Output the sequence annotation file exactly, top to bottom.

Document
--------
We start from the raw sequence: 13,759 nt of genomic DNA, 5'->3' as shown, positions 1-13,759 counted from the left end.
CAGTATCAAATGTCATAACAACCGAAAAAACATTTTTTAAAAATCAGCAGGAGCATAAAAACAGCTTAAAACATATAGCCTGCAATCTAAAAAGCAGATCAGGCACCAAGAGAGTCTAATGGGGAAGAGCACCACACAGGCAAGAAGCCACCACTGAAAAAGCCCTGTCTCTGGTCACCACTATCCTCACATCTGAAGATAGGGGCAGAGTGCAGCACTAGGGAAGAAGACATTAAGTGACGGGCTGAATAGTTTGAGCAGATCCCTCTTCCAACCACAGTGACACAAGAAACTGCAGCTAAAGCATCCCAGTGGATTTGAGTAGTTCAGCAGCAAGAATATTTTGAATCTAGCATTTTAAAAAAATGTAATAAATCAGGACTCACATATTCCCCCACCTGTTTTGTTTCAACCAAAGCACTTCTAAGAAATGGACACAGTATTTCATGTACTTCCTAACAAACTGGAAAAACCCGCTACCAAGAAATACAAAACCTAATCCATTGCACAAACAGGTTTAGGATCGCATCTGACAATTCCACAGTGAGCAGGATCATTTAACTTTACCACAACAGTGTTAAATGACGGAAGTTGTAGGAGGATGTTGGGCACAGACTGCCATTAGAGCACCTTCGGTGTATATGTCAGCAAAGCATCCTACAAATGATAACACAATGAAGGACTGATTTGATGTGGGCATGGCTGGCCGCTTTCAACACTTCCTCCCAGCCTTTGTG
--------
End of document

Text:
We start from the raw sequence: 13,759 nt of genomic DNA, 5'->3' as shown, positions 1-13,759 counted from the left end.
CAGTATCAAATGTCATAACAACCGAAAAAACATTTTTTAAAAATCAGCAGGAGCATAAAAACAGCTTAAAACATATAGCCTGCAATCTAAAAAGCAGATCAGGCACCAAGAGAGTCTAATGGGGAAGAGCACCACACAGGCAAGAAGCCACCACTGAAAAAGCCCTGTCTCTGGTCACCACTATCCTCACATCTGAAGATAGGGGCAGAGTGCAGCACTAGGGAAGAAGACATTAAGTGACGGGCTGAATAGTTTGAGCAGATCCCTCTTCCAACCACAGTGACACAAGAAACTGCAGCTAAAGCATCCCAGTGGATTTGAGTAGTTCAGCAGCAAGAATATTTTGAATCTAGCATTTTAAAAAAATGTAATAAATCAGGACTCACATATTCCCCCACCTGTTTTGTTTCAACCAAAGCACTTCTAAGAAATGGACACAGTATTTCATGTACTTCCTAACAAACTGGAAAAACCCGCTACCAAGAAATACAAAACCTAATCCATTGCACAAACAGGTTTAGGATCGCATCTGACAATTCCACAGTGAGCAGGATCATTTAACTTTACCACAACAGTGTTAAATGACGGAAGTTGTAGGAGGATGTTGGGCACAGACTGCCATTAGAGCACCTTCGGTGTATATGTCAGCAAAGCATCCTACAAATGATAACACAATGAAGGACTGATTTGATGTGGGCATGGCTGGCCGCTTTCAACACTTCCTCCCAGCCTTTGTG